An impressive metric measurement of its execution was that the new SGI's international revenues are up about 12 times in one year to 29% of total revenues. With this knowledge and the history of SGI, the new SGI has strong execution and growth.
Now knowing the excellent performance on the international markets, SGI's current forecast of doubling storage business in three years to 30% of total revenues seems very palatable. In most companies this would be seen as a Hercules-type of event, especially in this economy; For SGI, though, it's just part of normal execution.
Step 4 - Is this a good business?
We believe this is a very good business with both new and established clients adopting a slow but steady migration to the cloud-computing concept, while at the same time the cost of high performance computers is rapidly falling. This allows for a high growth, low cost, open-architecture computer company to be in a very enviable position. SGI is a leading developer of enterprise-class, high performance systems that feature individual configurations that could include thousands of Intel x64 based microprocessors with Linux operating systems. The standard combination of Intel x64 architecture and Linux operating environment combined with their own differentiated Linux extensions gives companies that purchase SGI advantages in improved performance, simplified system management, reduced operating cost and a much more robust development environment.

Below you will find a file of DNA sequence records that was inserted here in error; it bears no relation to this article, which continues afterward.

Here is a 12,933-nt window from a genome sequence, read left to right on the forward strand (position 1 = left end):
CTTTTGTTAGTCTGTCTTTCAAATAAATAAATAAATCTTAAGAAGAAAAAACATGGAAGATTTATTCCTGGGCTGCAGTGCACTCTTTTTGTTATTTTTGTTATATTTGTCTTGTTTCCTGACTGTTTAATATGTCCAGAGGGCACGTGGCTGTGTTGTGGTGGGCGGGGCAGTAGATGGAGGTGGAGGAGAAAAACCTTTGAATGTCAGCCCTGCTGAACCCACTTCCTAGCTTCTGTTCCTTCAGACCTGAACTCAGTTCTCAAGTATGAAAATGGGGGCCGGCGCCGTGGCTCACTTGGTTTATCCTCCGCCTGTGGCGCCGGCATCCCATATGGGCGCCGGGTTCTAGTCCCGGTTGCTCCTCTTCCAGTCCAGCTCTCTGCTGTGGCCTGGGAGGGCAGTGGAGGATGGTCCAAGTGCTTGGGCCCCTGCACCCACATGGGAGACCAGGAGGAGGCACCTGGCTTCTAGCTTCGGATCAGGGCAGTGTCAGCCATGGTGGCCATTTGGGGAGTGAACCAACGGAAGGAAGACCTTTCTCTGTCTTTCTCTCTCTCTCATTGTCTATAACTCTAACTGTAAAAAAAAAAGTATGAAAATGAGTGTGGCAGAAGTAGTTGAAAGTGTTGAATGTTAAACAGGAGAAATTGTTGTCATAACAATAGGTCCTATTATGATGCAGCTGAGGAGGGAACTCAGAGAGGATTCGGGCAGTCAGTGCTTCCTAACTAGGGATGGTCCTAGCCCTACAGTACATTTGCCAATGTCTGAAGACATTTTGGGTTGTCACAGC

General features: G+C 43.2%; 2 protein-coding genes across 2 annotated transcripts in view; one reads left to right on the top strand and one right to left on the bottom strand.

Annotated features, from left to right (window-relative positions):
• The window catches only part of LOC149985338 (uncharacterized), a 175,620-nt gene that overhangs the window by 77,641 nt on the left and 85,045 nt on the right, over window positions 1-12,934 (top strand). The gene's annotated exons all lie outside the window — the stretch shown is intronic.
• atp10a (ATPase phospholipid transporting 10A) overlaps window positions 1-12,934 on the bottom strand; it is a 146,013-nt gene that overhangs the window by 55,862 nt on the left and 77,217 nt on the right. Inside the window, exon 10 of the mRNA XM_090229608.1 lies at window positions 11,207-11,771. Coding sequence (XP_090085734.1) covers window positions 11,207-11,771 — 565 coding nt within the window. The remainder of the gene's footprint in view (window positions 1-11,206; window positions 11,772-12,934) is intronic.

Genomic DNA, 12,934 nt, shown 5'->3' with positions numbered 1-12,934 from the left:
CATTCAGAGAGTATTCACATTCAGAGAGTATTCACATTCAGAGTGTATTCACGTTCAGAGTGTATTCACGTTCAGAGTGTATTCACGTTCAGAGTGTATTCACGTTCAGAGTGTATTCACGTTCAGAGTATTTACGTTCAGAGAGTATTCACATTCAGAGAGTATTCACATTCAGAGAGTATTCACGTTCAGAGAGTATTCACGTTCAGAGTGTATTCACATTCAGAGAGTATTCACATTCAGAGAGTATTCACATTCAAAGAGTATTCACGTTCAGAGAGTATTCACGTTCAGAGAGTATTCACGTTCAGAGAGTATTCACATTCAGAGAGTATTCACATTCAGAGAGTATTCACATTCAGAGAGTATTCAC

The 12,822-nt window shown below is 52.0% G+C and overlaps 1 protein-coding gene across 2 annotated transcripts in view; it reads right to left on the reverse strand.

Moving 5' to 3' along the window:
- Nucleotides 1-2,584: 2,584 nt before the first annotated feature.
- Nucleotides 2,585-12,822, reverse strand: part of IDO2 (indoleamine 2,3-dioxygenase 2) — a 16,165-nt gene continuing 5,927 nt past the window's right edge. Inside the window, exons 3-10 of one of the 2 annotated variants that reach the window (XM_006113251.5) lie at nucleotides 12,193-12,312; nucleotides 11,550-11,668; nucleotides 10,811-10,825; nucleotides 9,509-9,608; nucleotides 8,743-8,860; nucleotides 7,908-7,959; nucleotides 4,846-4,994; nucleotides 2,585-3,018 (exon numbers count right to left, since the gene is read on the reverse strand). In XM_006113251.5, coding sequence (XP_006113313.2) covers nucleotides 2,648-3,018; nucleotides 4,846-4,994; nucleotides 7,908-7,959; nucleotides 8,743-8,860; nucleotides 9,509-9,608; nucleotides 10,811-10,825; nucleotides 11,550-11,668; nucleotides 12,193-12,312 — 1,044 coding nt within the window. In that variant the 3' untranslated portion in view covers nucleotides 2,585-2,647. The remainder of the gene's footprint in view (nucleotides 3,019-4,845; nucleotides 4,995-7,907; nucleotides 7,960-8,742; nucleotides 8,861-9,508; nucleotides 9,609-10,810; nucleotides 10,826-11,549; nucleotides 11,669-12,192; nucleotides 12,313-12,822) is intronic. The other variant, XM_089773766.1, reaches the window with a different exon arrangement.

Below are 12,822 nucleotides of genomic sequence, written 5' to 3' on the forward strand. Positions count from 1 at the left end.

When Rackable purchased the assets of SGI, they also attained over 700 patents in the high performance computers as well as many large customers.
Step 5 - Is the train wreck and the fog clearing?
When finding companies around cash value, often a "Train Wreck" is needed to drive value close to cash. With SGI, it was assumed it was a never ending train wreck, but some of the major concerns include:
- Questionable success of two uniquely different companies merging, knowing the more established one never gained success in years.
- SGI's history of having great technology, but poor sales or execution.
- Questioning if Rackable would be able to provide it's high growth, while accruing a much larger company.
- In 2006 and 2009, SGI went into bankruptcy, giving SGI, without proper due diligence, the image of a perennial looser.
I believe all of these factors and more have been priced into this company's current price. First of all, SGI will survive if it's profitable with a high pile of cash and no debt.